Canadian auto sales absolutely crushed it again in March 2017

By: Dominic Licorish on April 4, 2017

Canadians are still buying cars like there’s no tomorrow. The country’s biggest automakers released their sales numbers from March on Monday and General Motors comes out on top as best selling auto brand in Canada.

According to Good Car Bad Car, Canadian auto sales are up a massive 5% over Q1 2016. After some analysts predicted a slump for Canada in 2017, that’s big news for the auto industry. Especially for luxury automakers, who continue to see huge increases in sales volume, growing faster than any other brands out there.

Jaguar led the pack with a 227% gain over March 2016. Maserati and Fiat also doubled their sales or better with 198% and 103% gains respectively. This marks a huge year for Maserati and Jaguar who so far have seen sales rise 342% and 235% respectively. Of course, these automakers comprise less than 1% of the market.

Among the big brands, General Motors claims top spot in Canada with 30,115 vehicles sold last month. That’s a 22.9% increase over the same time last year and their best March on record since 2008. Fiat Chrysler Automobiles and Ford Motor Company paced behind GM. FCA tallying 26,531 sales last month while Ford moved 26,480. They command a respectable 14.1% share of the market and hold steady as Canada’s Top two best-selling automakers YTD.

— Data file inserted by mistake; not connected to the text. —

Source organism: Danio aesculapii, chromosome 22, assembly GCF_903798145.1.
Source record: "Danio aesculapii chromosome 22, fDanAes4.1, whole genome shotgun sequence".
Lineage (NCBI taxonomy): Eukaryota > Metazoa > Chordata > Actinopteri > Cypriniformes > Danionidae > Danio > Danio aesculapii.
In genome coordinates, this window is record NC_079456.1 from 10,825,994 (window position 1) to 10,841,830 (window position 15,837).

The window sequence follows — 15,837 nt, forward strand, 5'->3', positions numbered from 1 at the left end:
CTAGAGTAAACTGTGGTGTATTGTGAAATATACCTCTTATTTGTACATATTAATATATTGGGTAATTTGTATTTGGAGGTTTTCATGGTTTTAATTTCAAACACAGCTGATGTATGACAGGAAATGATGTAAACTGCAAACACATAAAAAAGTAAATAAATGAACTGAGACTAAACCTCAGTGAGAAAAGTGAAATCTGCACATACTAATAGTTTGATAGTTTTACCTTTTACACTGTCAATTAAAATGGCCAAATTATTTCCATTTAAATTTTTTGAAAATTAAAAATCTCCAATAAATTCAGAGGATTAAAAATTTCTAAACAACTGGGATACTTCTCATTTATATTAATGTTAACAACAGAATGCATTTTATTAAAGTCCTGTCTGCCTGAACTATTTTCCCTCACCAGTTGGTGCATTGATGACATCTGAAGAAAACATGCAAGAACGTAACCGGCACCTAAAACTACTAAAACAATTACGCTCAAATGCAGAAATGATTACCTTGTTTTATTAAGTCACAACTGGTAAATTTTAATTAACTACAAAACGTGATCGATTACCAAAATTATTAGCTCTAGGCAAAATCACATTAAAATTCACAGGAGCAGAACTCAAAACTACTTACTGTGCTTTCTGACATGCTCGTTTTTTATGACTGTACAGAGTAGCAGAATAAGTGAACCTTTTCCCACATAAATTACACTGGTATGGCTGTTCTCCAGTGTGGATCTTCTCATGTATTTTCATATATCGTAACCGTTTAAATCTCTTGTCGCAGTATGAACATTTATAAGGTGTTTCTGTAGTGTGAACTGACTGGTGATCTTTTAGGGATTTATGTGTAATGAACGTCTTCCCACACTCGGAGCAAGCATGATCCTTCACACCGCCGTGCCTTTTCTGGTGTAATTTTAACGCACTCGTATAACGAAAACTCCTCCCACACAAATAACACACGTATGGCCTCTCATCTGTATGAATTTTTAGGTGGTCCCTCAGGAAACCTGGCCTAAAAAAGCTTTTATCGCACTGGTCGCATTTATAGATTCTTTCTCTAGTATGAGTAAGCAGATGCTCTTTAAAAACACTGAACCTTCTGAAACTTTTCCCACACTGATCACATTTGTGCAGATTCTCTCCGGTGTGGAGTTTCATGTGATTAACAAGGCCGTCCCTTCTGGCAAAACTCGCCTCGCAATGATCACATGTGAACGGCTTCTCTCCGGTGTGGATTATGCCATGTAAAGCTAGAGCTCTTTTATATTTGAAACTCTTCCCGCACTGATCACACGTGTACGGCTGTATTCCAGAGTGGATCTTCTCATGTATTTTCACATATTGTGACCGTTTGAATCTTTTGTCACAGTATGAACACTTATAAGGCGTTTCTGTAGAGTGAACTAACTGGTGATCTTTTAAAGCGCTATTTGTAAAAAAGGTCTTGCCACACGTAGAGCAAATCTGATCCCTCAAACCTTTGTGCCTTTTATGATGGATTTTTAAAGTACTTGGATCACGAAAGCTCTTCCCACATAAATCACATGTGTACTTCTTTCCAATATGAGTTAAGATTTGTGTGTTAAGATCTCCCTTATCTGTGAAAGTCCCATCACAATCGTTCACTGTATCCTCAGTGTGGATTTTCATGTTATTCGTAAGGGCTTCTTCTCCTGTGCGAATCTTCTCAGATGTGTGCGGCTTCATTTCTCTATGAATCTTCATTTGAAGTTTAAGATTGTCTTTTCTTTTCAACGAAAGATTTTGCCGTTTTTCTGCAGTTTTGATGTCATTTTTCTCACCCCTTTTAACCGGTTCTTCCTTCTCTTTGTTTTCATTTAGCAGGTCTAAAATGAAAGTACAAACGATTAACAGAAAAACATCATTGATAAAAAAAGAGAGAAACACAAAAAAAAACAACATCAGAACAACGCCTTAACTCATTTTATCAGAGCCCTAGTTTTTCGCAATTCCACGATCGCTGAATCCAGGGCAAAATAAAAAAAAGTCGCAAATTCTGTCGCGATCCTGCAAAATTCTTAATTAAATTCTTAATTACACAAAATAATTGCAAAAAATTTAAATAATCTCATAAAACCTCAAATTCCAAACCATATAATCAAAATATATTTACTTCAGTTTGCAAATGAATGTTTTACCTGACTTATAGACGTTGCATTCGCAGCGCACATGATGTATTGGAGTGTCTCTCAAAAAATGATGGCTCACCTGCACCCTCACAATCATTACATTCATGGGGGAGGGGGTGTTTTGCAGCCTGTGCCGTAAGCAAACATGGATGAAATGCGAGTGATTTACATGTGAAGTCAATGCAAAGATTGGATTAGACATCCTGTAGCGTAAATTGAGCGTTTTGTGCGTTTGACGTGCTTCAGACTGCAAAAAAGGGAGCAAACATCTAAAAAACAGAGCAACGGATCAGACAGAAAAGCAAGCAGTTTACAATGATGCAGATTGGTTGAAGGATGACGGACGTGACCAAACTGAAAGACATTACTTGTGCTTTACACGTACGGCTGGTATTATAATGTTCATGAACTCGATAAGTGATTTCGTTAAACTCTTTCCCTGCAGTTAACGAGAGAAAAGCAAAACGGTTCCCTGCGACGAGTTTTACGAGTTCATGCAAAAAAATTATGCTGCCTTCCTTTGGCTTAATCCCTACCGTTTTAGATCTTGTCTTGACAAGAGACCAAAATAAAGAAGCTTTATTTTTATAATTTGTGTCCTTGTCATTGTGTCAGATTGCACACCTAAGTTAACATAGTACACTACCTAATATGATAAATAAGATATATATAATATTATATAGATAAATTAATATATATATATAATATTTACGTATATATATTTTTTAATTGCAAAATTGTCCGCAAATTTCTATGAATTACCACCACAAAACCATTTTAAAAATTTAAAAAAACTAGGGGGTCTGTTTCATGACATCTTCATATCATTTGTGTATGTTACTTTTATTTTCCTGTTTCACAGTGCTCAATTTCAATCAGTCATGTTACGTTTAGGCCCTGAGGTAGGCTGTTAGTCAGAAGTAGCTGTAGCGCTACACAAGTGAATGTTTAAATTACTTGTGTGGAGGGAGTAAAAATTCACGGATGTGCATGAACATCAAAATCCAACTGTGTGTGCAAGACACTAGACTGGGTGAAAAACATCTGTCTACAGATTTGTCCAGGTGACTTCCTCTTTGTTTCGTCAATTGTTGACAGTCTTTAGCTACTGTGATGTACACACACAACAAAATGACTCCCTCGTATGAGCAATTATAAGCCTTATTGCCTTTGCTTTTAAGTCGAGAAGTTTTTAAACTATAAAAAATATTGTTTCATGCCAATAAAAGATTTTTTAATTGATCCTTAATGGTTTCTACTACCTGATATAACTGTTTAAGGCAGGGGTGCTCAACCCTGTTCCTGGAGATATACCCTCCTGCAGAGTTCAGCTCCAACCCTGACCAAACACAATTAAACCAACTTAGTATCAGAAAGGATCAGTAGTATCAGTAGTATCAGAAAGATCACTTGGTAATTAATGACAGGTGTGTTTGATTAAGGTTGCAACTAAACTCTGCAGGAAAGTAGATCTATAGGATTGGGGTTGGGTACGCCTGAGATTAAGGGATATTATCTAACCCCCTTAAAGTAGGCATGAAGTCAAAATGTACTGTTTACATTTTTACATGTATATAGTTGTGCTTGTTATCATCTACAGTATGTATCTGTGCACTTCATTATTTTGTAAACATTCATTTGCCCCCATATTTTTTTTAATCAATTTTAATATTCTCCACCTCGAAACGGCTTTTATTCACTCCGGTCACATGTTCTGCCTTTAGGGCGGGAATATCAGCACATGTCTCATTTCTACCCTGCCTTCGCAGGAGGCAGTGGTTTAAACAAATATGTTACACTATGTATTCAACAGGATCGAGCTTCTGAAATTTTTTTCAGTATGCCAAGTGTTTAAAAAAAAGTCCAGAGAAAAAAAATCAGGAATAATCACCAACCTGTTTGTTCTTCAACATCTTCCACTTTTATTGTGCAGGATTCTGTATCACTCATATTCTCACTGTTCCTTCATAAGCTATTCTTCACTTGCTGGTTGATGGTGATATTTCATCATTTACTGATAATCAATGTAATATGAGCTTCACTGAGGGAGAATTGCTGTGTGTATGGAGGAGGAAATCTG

Japanese brands Toyota, Honda, and Nissan/Mitsubishi lag behind somewhat  with Toyota shipping 19,406 and Honda closing in quickly at 19,175, a 17.2% increase. Nissan sales grew 20.3% to 17,712 putting it just ahead of Hyundai-Kia which sold 17,448 vehicles in March, a drop of 8.1% from last year.

The losers last month were Volkswagen, whose sales decreased 10.7% and Smart, which absolutely plummeted with an 83.7% decline in sales compared to 2016. Other shrinking brands include Jeep, Mitsubishi (as a solo brand), Lincoln, and Ram.

The strong sales activity bodes well for the country’s economy, which is on track to outpace expectations this year, potentially spelling the end for Canada’s record low key interest rate.